Perfect summer movie. Epic music, gorgeous cinematography, beautiful people.
And Alexander Skarsgard's dirty, flexing, sweaty body.

Happy Summer!




5. Sweet antiques...



...at the Quechee Antique Mall in Quechee, Vermont.


If you're looking for a fun summer activity, Quechee Vermont has a lot to offer. Stop at the antique mall for McCoy pottery and antique tins, then watch the glass-blowers at Simon Pearce, and finish off with the best lunch of your life at Simon Pearce Restaurant while overlooking the Ottauquechee River.

It just doesn't get better than this.




Happy Summer!

Love, Penny

Friday, June 24, 2016

Author Self-Care Tips


I often see authors talking about depression, anxiety, and other issues they are struggling with on a daily basis.

Working at home as a writer can be really difficult. It's isolating. It can be lonely, physically exhausting, and emotionally exhausting.

I have a few personal tips that have helped me, and I thought I would discuss them today.


1. Keep the lights on!

As soon as my husband went off to work, and the kids were off to school, I used to turn out all the household lights to save on the electric bill. I only kept on my office lights. But I noticed something. The darkness was oppressive and melancholy--especially during the winter months when there was very little natural light/sunshine entering the house.

I tried a little experiment. I kept on the kitchen and living room lights. It made a huge difference in my mood. When you're trapped in the house all day writing, your space is very important. If it's cluttered, you feel unsettled. If it's dark, you feel down. I noticed right away that my mood improved when I was surrounded by light vs. darkness. That sounds melodramatic, doesn't it? Hee hee. Well, it really worked. Try it!


2. Put the food away.

If you're trying to diet/stay healthy and work from home, it's tough when the kitchen is always five steps away. Also, food can be a distraction when you're trying to get work done. My kids have bags of chips and cookies everywhere. It's way too easy to grab a handful of potato chips when the bag is lying open on the kitchen counter.

I make a point to clean up the main kitchen island. The only thing allowed on there is a bowl of fruit. All cookies, chips, and other snacks must be wrapped up and put away in the pantry. Out of sight, out of mind. No more mindless snacking.

Just because you are working at home does not mean you need to eat constantly. And when you *are* hungry, it's good to have healthy snacks ready to go. Plenty of fruits, vegetables, and good protein will keep your mood elevated. Having a shelf in the fridge with pre-cut veggies/fruits, cheese sticks, mini yogurts, and other healthy snack foods is a great idea.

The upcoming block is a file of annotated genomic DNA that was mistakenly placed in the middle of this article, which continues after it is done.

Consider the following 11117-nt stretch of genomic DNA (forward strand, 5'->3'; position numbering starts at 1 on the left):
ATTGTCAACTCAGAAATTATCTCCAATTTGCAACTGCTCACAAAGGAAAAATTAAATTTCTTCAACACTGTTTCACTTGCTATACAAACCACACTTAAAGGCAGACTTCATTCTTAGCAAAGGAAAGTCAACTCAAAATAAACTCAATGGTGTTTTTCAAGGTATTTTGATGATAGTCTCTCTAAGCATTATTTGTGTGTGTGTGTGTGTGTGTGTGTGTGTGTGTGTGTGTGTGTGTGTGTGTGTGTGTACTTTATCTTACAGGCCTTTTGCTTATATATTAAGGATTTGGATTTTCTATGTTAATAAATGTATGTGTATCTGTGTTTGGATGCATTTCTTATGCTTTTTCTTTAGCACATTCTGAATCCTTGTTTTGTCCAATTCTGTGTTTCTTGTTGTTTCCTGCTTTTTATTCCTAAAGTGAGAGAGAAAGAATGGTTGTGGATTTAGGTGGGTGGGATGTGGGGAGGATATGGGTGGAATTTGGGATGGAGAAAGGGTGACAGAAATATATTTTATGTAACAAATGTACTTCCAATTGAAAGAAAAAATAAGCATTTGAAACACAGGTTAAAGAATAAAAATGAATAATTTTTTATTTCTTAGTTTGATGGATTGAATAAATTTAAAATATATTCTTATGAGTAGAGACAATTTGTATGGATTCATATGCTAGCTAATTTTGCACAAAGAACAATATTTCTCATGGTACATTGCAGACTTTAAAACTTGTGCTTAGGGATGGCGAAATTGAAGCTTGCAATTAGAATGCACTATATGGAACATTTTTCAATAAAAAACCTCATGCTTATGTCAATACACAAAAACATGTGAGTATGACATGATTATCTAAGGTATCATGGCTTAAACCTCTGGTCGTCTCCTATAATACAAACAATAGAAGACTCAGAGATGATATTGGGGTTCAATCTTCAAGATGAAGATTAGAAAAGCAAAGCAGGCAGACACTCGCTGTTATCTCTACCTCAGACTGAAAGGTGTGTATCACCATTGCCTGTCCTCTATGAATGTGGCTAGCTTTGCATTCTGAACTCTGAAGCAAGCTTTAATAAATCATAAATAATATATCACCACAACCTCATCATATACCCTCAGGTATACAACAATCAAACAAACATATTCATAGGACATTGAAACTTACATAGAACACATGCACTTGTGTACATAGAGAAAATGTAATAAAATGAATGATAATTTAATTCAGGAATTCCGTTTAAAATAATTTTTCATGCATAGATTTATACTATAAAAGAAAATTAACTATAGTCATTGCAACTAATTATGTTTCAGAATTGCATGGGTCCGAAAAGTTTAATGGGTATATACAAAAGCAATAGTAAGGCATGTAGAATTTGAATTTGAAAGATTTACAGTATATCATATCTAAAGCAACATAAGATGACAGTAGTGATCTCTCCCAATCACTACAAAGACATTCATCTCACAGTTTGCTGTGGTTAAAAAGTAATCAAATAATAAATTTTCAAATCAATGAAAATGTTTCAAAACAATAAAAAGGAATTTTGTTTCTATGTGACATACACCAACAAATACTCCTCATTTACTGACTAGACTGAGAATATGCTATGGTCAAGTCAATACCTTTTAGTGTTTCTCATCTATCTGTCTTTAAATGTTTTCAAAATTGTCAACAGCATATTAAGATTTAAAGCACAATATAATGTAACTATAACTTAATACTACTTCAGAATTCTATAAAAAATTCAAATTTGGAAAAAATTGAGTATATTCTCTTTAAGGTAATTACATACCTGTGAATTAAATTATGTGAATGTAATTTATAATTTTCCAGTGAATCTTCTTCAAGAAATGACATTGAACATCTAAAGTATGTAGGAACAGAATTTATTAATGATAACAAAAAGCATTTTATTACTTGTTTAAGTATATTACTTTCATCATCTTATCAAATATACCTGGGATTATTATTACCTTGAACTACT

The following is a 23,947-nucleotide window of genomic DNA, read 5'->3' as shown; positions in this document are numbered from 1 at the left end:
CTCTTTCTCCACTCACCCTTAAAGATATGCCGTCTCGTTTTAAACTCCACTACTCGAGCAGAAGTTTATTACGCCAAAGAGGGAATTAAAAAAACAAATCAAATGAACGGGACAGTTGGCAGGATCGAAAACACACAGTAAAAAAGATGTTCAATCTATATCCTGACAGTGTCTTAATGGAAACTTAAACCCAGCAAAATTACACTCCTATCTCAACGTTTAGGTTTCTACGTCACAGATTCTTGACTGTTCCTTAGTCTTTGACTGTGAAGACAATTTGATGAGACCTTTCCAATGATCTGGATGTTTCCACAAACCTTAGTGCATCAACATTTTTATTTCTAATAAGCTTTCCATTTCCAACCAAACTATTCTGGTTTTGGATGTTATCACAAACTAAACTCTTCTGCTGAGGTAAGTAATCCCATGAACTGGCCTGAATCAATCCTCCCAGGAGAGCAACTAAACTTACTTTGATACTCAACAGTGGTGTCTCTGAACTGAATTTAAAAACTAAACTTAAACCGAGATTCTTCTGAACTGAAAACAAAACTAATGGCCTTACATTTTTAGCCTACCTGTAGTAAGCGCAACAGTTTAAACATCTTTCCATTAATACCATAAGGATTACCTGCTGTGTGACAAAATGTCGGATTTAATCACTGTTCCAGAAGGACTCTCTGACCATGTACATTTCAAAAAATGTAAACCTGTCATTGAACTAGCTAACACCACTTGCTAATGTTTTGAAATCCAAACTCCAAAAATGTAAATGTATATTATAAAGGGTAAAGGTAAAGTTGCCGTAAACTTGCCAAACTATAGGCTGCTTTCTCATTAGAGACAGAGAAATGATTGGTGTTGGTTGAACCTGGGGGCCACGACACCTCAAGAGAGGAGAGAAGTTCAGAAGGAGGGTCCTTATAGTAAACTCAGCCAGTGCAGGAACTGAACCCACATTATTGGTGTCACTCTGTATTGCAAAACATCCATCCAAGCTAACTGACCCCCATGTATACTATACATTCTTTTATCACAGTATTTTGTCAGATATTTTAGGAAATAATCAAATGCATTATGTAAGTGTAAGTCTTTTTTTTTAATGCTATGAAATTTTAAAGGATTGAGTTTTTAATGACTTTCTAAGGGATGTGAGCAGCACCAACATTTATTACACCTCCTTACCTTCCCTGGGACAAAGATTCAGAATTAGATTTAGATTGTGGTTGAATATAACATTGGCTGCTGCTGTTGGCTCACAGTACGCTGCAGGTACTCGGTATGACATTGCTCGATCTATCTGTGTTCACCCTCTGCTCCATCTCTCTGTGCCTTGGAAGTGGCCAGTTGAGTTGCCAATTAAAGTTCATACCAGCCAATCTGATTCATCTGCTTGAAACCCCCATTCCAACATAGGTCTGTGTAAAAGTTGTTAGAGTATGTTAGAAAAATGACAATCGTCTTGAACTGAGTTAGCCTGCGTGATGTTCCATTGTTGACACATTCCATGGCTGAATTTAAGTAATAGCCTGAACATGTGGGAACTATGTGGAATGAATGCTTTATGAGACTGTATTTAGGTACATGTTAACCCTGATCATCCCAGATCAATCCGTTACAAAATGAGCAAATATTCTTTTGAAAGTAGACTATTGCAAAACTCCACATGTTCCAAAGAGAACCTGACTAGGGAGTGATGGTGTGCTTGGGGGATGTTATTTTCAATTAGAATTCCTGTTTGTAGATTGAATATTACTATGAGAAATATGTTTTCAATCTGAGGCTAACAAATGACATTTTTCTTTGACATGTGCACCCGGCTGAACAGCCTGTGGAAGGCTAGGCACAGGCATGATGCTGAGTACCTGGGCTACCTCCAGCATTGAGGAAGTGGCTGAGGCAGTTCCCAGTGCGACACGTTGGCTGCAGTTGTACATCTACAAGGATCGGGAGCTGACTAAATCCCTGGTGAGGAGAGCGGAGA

3.  Add morning structure.

It can become overwhelming to have eight hours of freedom, especially if you are prone to anxiety. I have a to-do list for the morning to get me started. It includes making my bed, starting the first load of laundry, cleaning the kitchen, and walking. The two "W"s on my list are walking and writing. I walk for at least 30 minutes--which clears my head and helps me to percolate about my book--and then I come home and write for at least an hour. Usually, that turns into 2 hours, but as long as I can check off "1 HOUR WRITING" on my list, I feel like I've accomplished something.

The to-do list is really critical for folks who have trouble getting organized and staying on top of their anxiety. That structure makes you feel in control and like you are achieving your tasks. Also, by having "A WALK" on my list, I am forced to get dressed, get outside, and not hide like a hermit in my house all day. The walk is incredibly important for both physical and mental well-being. More about that later!
 

4. Take a social break.

Living in isolation is not good for your soul. Sometimes we need quiet time to concentrate and work. And sometimes we need to reach out and connect with people. Social media--in theory--can be a great way to accomplish this. However, more often than not, social media can be rage-inducing or depressing or horrifying. Too many disturbing news stories, animal torture pics, etc.

When you need a pat on the back or some support, make sure you have a way to connect with your friends. A private Facebook page where you can vent is fabulous. A group text where you can discuss the latest Tom Hiddleston news is also wonderful. Private emails are good, too. Just make sure you have a way to be in touch with the folks who know you, love you, support you.

One more thing...never underestimate the power of a pet connection! One hug with my dachshund Lucy can change my whole mood. There's a reason that research shows folks with pets are happier. Unconditional love and affection is everything!


5. Get outside and move.

This is a biggie for me, and probably for a lot of other writers. We all remember those deadline days when you never change out of your pajamas, you forget to eat, and you sit in a chair for ten straight hours finishing your book. That's not healthy for mind or body. And probably not that great for your book either!

I make sure to walk every morning. It makes me feel connected to my environment, my neighborhood, and to a larger world than my little office. It's great for your physical health, and it's vital for me working on my book. I walk and think!

I also try to add some errands into each day that force me to get out of the house. It could be something as simple as heading to the post office or picking up dinner at the grocery store. For folks dealing with anxiety, sometimes getting out of the house can feel daunting. Making--and achieving--little goals is a good thing.


Any other bright ideas to combat depression, anxiety, or help with at-home work?

Hope these tips help!

Penny